As we make our way up Houghton’s main commercial street we find one last architectural gem of significance to explore – that belonging to the city’s massive Masonic Temple. Built in 1910, this was a rather late addition to the Houghton skyline, but easily makes up for its tardiness in sheer magnitude. Rising over four stories in height and spanning across four storefronts on ground level the building is a monster. Built by the Houghton chapter of the Free and Accepted Masons, the building’s top two floors contained an enormous theater / meeting hall – the largest of its kind in the Keweenaw. The lower floors were rented out to businesses.
The temple’s sweeping front facade is divided up into several bays by a series of smooth faced sandstone pilasters. Rough-faced sandstone accents the building’s triplex grouping of windows and a hint of rounded arches top the bays. Centralized within the facade is narrow bay of single windows anchored by the building’s main entrance.
Above the entranceway to the upper floors sits an overly ornate pediment complete with several scrolls and a masonic symbol. The words “Masonic Temple” are carved into the doors header. Once again, as evident by this photo, sandstone doesn’t take too well to the ravages of time and weather.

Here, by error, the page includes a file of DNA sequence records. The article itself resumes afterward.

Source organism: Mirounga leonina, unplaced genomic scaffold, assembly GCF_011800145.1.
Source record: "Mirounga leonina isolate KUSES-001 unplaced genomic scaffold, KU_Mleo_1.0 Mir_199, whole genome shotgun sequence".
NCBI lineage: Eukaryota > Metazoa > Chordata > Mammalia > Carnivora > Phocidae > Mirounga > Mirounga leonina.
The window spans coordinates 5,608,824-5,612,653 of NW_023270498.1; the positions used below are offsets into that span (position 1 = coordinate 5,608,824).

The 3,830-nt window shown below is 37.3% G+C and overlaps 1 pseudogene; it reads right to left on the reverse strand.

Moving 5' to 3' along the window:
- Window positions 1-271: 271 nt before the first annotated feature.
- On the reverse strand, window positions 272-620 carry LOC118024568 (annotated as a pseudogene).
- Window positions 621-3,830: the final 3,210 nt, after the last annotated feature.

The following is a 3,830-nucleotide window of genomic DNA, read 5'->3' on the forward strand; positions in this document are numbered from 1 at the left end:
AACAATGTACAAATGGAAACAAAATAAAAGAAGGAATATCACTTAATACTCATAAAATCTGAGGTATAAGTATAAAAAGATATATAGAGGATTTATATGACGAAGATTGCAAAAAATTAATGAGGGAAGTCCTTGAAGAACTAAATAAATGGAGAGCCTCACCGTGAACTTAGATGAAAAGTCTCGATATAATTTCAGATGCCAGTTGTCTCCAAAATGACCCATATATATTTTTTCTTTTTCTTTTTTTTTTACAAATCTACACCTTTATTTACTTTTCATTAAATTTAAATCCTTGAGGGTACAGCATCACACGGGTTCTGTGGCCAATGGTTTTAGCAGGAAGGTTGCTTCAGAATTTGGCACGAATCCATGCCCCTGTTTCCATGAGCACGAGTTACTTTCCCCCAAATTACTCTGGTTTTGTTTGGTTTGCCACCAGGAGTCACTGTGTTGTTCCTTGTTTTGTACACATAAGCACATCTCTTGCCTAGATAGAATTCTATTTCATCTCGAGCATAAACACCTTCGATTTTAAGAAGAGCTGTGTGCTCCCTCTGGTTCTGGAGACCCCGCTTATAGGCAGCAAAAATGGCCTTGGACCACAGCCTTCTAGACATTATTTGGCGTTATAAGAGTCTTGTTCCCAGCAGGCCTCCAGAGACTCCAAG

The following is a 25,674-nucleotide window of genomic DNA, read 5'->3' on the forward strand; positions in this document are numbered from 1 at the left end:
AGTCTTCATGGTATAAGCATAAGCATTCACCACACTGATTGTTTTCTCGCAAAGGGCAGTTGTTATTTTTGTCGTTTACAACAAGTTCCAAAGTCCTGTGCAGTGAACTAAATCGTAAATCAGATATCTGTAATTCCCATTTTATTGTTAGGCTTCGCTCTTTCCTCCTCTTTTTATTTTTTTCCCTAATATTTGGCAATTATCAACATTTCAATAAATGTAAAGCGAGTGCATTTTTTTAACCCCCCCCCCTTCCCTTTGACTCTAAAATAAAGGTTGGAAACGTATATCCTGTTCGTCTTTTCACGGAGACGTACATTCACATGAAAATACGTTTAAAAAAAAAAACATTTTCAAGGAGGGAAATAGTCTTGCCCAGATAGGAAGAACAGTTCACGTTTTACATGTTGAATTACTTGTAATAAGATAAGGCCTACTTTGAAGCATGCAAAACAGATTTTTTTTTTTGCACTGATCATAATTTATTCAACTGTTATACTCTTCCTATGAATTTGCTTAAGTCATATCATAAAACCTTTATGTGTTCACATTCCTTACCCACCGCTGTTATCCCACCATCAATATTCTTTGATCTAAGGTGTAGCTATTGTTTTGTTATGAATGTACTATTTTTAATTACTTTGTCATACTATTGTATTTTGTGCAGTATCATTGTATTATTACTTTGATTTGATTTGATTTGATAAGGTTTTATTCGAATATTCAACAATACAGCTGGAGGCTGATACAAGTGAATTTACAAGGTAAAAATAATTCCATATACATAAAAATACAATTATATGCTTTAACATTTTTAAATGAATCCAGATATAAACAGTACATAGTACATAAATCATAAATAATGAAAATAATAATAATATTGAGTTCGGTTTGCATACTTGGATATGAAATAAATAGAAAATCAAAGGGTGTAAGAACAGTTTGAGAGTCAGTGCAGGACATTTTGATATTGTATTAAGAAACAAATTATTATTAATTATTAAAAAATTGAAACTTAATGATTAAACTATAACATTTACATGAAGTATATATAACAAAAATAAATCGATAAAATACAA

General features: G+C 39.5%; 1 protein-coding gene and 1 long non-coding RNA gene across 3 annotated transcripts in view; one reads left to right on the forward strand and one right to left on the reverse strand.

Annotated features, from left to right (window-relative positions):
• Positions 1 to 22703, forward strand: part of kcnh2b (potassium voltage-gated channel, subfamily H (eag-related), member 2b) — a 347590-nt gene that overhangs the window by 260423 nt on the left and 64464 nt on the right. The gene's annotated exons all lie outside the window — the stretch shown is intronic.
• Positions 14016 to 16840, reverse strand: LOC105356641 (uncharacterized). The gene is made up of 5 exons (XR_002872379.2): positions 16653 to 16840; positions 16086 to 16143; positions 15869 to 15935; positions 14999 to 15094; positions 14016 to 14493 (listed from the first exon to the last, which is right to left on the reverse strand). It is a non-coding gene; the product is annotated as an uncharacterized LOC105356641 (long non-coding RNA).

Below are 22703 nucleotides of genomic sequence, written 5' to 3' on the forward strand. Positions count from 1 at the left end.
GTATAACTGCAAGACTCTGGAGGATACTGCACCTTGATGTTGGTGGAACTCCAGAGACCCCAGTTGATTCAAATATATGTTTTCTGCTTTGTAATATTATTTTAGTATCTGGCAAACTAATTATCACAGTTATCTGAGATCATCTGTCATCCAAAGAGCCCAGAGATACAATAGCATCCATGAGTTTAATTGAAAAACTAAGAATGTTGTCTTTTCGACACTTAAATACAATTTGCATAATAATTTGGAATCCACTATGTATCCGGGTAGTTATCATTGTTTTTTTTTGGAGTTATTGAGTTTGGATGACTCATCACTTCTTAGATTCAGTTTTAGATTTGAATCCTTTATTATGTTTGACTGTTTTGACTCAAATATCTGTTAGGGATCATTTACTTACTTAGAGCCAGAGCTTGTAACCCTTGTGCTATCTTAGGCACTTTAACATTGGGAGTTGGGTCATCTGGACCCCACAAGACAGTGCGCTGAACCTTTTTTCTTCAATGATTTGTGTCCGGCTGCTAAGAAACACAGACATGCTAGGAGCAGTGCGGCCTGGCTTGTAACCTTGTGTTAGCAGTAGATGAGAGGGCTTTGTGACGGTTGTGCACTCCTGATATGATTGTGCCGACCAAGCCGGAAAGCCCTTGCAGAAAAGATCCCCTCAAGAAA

More Masonic symbology can be found at the building’s cornerstone, which would usually hold the building’s construction date. Instead we get the classic compass and square symbol surrounding the letter “G” which stands for the masons guiding philosophy – Geometry.
Looking further up at the building’s cornice we find more compass and square symbols (just barely visible under the overhang) along with a pair of carved “wings”. Most interesting of all is those large oversized brackets supporting that large cornice, complete with massive ornate rings. We’ll take a closer look at those brackets, which are by far the building’s most striking element…
Turning the corner to the building’s east facade we find it to be a little less ornate then the front side, which is to be expected. With the sun on this side you can better appreciate the building’s rich color.
Before leaving Shelden we’ll take one last look down the road back towards were we have been. Sitting at its doorstep is the Masonic Temple (on the right) and the Houghton Club to the left.